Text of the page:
Forests' carbon uptake will be compromised by climate change, leaf temperature study suggests
Leaves in forest canopies are not able to cool themselves below the surrounding air temperature, likely meaning that trees' ability to avoid damaging temperature increases, and to pull carbon from the atmosphere, will be compromised in a warmer, drier climate.
The findings, by Oregon State University and other scientists, contrast with a prevailing theory that canopy leaves can keep their temperature within an optimal range for photosynthesis — the process through which green plants make their food from sunlight and carbon dioxide.
The U.S. National Science Foundation-supported research, published in Proceedings of the National Academy of Sciences, is important for understanding and predicting plant responses to climate change, said lead author Chris Still, who notes that multiple studies suggest many of the world's forests are approaching their thermal limit for carbon uptake.
"A hypothesis known as limited leaf homeothermy argues that through a combination of functional traits and physiological responses, leaves can keep their daytime temperature close to the best temperature for photosynthesis and below what is damaging for them," said Still. "Leaves should cool below air temperature at higher temperatures, typically greater than 25 or 30 degrees Celsius. That theory also implies that the impact of climate warming on forests will be partially mitigated by the leaves' cooling response."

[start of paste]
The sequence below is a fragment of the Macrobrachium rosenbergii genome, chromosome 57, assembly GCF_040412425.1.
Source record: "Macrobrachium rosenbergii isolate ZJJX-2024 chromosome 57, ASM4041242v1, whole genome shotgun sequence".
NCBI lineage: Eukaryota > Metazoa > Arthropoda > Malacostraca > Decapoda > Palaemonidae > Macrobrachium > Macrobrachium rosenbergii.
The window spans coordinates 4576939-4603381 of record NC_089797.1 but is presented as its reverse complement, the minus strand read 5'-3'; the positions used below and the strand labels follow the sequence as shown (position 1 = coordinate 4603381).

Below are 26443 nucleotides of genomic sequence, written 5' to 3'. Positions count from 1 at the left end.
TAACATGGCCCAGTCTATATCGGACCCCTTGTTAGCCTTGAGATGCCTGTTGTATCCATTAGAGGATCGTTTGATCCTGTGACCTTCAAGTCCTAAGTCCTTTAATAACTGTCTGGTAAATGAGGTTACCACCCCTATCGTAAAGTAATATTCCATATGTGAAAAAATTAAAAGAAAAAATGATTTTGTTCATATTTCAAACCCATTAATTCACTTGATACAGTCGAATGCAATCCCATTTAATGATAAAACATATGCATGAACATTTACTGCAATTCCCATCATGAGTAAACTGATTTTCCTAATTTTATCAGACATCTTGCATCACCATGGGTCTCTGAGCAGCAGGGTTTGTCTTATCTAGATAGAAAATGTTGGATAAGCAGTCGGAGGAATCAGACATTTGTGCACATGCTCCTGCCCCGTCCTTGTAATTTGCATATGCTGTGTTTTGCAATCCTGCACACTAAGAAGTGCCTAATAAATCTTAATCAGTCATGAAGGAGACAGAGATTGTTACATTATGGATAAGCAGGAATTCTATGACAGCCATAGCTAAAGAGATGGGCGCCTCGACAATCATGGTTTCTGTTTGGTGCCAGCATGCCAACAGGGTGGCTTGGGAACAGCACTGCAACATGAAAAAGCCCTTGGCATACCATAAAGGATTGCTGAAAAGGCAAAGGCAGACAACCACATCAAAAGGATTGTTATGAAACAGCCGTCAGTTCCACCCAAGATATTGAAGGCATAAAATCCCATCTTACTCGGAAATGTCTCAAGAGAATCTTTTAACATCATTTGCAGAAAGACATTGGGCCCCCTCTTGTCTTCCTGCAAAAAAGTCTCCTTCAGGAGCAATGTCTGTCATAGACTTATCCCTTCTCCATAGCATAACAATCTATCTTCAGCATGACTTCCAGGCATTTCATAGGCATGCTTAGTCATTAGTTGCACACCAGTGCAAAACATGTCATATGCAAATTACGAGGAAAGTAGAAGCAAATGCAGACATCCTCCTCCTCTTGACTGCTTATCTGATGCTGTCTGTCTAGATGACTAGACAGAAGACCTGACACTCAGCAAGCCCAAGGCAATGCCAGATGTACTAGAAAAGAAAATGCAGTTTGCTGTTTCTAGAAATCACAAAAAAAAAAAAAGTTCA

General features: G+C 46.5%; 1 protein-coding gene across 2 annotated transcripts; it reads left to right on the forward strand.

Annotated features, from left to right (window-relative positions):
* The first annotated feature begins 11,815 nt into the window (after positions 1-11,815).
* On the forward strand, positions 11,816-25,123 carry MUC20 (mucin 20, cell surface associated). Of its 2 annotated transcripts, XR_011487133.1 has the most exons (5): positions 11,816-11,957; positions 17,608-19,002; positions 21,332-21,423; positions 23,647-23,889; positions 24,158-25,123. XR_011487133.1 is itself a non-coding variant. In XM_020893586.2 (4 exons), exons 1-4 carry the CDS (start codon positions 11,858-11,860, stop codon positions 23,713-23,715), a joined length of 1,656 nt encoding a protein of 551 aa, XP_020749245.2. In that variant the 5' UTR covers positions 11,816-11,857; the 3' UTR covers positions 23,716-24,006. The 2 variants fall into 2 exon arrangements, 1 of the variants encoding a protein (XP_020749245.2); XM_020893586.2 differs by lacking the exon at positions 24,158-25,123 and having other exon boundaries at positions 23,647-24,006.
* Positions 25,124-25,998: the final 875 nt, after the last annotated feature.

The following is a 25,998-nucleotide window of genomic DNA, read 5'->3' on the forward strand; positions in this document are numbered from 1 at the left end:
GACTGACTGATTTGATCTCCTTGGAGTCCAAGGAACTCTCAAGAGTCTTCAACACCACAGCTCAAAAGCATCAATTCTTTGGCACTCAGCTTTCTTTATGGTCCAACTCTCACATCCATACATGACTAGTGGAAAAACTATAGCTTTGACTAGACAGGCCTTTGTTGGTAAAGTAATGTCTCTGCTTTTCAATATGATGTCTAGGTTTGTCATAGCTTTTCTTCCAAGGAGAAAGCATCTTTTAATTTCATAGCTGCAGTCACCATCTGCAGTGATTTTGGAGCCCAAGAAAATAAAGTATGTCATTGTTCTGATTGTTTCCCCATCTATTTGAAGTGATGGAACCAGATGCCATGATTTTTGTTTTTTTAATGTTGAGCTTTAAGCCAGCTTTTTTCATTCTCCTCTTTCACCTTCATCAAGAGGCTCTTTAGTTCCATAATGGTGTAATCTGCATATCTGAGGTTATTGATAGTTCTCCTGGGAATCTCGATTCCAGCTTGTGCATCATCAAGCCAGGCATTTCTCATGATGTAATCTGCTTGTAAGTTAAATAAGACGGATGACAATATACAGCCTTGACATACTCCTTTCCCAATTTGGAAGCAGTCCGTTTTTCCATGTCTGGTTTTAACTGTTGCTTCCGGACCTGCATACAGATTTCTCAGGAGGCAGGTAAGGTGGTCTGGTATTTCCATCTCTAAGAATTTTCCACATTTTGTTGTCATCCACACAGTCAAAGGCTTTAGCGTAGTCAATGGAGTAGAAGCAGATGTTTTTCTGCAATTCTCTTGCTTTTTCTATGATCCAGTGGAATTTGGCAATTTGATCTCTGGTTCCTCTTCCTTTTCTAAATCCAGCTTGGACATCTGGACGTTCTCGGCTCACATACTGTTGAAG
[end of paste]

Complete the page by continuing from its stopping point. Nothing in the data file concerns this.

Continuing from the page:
Still and collaborators used thermal imaging to look at canopy-leaf temperature at numerous well-instrumented sites in North America and Central America — from Panamanian rain forest to the high-elevation tree line in Colorado — and found that canopy leaves do not consistently cool below daytime air temperatures or remain within a narrow temperature range as predicted by the limited leaf homeothermy theory.
"The results have big implications for understating how plants acclimate to warming, and they suggest a limited ability for canopy leaves to regulate their temperature," Still said. "Our data and analyses suggest a warming climate will result in even higher canopy leaf temperatures, likely leading to reduction of carbon assimilation capacity and eventually heat damage."
Research locations included the NSF-supported H.J. Andrews Long-Term Ecological Research site in Oregon.